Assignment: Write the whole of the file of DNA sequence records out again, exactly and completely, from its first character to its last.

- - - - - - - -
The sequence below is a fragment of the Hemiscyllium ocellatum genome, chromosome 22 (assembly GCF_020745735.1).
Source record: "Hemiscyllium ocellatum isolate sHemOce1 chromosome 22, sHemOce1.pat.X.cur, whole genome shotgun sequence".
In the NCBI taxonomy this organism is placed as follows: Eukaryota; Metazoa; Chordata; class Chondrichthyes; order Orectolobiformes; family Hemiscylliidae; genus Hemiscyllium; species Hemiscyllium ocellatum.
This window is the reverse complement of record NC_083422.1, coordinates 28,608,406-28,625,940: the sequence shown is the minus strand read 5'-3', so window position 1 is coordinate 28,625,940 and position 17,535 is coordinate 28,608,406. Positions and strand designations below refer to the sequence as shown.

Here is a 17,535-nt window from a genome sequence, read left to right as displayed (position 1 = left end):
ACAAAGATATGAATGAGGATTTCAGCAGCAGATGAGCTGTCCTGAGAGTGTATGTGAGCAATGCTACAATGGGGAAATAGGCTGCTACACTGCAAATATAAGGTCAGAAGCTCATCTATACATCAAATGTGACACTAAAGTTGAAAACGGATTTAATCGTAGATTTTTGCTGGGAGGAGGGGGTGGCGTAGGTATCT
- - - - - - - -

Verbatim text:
The sequence below is a fragment of the Hemiscyllium ocellatum genome, chromosome 22 (assembly GCF_020745735.1).
Source record: "Hemiscyllium ocellatum isolate sHemOce1 chromosome 22, sHemOce1.pat.X.cur, whole genome shotgun sequence".
In the NCBI taxonomy this organism is placed as follows: Eukaryota; Metazoa; Chordata; class Chondrichthyes; order Orectolobiformes; family Hemiscylliidae; genus Hemiscyllium; species Hemiscyllium ocellatum.
This window is the reverse complement of record NC_083422.1, coordinates 28,608,406-28,625,940: the sequence shown is the minus strand read 5'-3', so window position 1 is coordinate 28,625,940 and position 17,535 is coordinate 28,608,406. Positions and strand designations below refer to the sequence as shown.

Here is a 17,535-nt window from a genome sequence, read left to right as displayed (position 1 = left end):
ACAAAGATATGAATGAGGATTTCAGCAGCAGATGAGCTGTCCTGAGAGTGTATGTGAGCAATGCTACAATGGGGAAATAGGCTGCTACACTGCAAATATAAGGTCAGAAGCTCATCTATACATCAAATGTGACACTAAAGTTGAAAACGGATTTAATCGTAGATTTTTGCTGGGAGGAGGGGGTGGCGTAGGTATCT